I think that ‘Someday’ in part is about this idea that I’m speaking in part to myself; that I made a good decision, and I’m gonna be okay, and I am proving myself. At the same time, I had just started dating this girl that I had chased for three years… that I wrote The Con about, and it was a complicated situation. I had just gotten out of a five-year relationship, and was having a difficult time figuring out how to get what I wanted, and I took all the wrong interstates, basically, and sort of floundered for a year. And then it was over. It just didn’t work out. We never got to date. I felt horrible, and wrote all the songs on The Con about it, and then spent a year out on the road playing them, feeling vindicated and powerful and sad all at the same time. And then we started talking again because she wanted to be friends, so I said, ‘OK, we’ll see what happens.’ Six or seven months went by, and she was like, ‘Fuck, I’m totally into you, and I keep denying myself. Let’s just try dating.’ So I wrote ‘Someday’ two or three months into that, when I was like that weird kid trying not to explode in class. Just really trying to contain myself. I didn’t want to go off the path. I did not want to become that weird creep from The Con.

So, ‘Someday’ was sort of a combination of me saying, ‘You have purpose, you are good, you are going to make it, you are going to say something. Maybe you already have said it, but you’re going to say something important.’ And at the same time, it was my way of pushing this button on this person, to basically say, ‘Get it together, decide!’ Everyone can say something important, which is why I said, ‘paint…write…and say,’ because not all of us are writers and not all of us are artists or painters, but all of us will eventually say something. We’ll all get there, whether it’s at 75 or 15, we do get to a place where we figure out what our purpose is. And for The Con, the girl that I was chasing, for her, it was that moment, I think, when she finally took a step forward and realized that she was going to have to challenge herself and her life, and what she thought of herself at that point.

I love that song. When I recorded it, it was madness, like 8,000 keyboards and vocals. Someone compared it to MGMT the other day.

Where did the idea to release ON, IN, AT come from? Granted, we know how passionate your fans are, but was this more a document with them in mind as much as you and Sara wanted to scrapbook such a busy, productive time in your lives?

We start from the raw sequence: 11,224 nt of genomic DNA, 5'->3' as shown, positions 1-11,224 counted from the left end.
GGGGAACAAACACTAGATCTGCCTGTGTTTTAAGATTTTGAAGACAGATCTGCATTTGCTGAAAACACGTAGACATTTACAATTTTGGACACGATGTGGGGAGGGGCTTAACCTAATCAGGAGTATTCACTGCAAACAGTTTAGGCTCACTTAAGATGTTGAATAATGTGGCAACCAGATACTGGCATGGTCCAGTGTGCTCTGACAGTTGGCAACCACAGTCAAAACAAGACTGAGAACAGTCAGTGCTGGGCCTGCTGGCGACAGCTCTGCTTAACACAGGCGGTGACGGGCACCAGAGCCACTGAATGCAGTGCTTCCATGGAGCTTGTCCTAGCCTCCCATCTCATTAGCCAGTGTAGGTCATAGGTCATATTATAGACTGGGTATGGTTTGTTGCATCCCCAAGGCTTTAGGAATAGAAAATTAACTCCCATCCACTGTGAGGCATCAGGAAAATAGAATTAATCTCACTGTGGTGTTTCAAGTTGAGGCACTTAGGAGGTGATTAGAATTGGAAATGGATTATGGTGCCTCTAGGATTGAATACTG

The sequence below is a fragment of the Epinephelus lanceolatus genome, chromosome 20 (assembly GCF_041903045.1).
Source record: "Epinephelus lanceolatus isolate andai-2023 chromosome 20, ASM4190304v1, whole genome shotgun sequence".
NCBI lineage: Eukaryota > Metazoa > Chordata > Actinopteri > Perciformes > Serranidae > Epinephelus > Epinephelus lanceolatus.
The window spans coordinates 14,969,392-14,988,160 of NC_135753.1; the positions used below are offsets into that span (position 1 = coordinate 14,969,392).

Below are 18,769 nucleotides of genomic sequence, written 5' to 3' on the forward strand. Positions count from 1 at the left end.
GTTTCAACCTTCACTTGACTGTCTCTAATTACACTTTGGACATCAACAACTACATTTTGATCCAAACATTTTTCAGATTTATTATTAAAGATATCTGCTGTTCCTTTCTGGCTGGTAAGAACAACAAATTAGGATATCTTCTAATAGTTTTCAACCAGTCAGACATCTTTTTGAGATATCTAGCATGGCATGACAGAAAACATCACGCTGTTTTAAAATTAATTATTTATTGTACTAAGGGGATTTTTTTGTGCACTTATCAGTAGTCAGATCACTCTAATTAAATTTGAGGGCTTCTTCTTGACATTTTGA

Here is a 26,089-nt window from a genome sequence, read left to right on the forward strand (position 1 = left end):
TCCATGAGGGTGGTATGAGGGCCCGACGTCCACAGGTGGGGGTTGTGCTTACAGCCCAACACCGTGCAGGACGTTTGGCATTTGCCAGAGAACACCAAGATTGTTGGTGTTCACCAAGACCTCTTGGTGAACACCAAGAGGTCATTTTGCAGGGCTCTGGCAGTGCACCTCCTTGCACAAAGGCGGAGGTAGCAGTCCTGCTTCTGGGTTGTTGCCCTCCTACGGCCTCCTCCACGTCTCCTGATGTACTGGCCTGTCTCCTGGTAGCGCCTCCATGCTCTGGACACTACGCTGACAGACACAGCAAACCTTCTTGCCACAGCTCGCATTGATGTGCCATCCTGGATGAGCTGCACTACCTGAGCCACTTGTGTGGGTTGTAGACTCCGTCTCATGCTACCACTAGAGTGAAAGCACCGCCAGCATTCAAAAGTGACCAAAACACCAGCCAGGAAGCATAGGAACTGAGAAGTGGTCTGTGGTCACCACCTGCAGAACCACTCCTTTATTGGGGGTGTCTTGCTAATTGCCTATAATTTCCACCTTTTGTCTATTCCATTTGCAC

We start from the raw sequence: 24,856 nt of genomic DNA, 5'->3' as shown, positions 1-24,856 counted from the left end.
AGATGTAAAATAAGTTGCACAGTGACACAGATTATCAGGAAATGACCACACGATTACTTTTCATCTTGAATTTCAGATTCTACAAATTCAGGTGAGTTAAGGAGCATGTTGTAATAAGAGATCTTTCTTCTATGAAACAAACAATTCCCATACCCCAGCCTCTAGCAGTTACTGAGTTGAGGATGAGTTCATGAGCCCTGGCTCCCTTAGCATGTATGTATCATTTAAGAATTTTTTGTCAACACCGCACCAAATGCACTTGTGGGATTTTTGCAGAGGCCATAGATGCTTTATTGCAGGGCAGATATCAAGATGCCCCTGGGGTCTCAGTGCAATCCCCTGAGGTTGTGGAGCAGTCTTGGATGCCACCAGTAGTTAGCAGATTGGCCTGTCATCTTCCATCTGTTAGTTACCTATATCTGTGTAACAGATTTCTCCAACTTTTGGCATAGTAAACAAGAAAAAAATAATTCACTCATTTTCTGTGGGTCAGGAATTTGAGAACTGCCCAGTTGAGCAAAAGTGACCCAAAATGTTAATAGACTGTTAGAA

It’s a combo of that. The idea came up about a year and a half ago, because we had been discussing our 10-year and how to celebrate that, whether it’s a DVD that includes everything we’ve done thus far in video form, or a magazine, or a book. We weren’t really sure, and I really pushed for the book. I was like, ‘We’re lacking in tangible items at this point, besides t-shirts and sweaters.’ I was late to the game. I didn’t even know Flickr existed until recently. I don’t have a Facebook account, [or] a MySpace account. I’m a little behind the times. All of the sudden, I was inundated with all of this talk, we can do this, we can do that, look at this Flickr site, look here at the YouTube.

So we were going to do a 10-year book, and then I was like, ‘That’s too hard. I don’t want to do that. Too complicated, too much work. There’s not enough time.’ So it was like, why don’t we just take a photographer out on the road and capture a snippet, a moment, a month of our lives from behind the scenes, and then reach out to all the different artists we toured with on the record, and other artists we toured with in our lives, and some of the crew and band. You know, write a book about touring; the loneliness and the fun and the fans and the whole thing. Just write a big book on how you live on the road. And then, as we started putting it together, it was so amazing and it looked so beautiful and it really came together, so it was like, fuck, let’s do a couple more! We started strategizing the New Orleans book, and I called the photographer to come hang out with us two weeks beforehand. That one started to look so good that we decided to do another one! We were in Australia, and we always joke that when we go to Australia it’s like going on vacation because you have to fly everywhere. You can’t really drive between the cities. There’s no tour bus or anything like that, so you have all these days off because you have to fly all the time. So you end up going to Australia and playing six or seven shows, and you go for two weeks. There was a lot of beach time. We gave everyone a camera and a journal, and everybody saved everything that they got, like a vacation log. It was more work than making a record, and I would never do it again! If we do a 10-year book, someone else is gonna have to do that. I was very emotionally invested and it was a little difficult. I had a copy FedEx-ed to me yesterday because I’d only seen a very preliminary version of it a month ago. My best friend and another friend came to the hotel and we looked through the book for an hour, and everybody’s just like, ‘Holy shit!’ because I think people think, ‘Oh it’s gonna be like a ‘zine!’ and I’m like, ‘No, it’s a fuckin’ coffee table book!’

–Carrie Alison

  1. Excellent article and interview. Thanks. Great insight on their latest album


  2. Amazing interview, all the details about Someday especially. Thanks!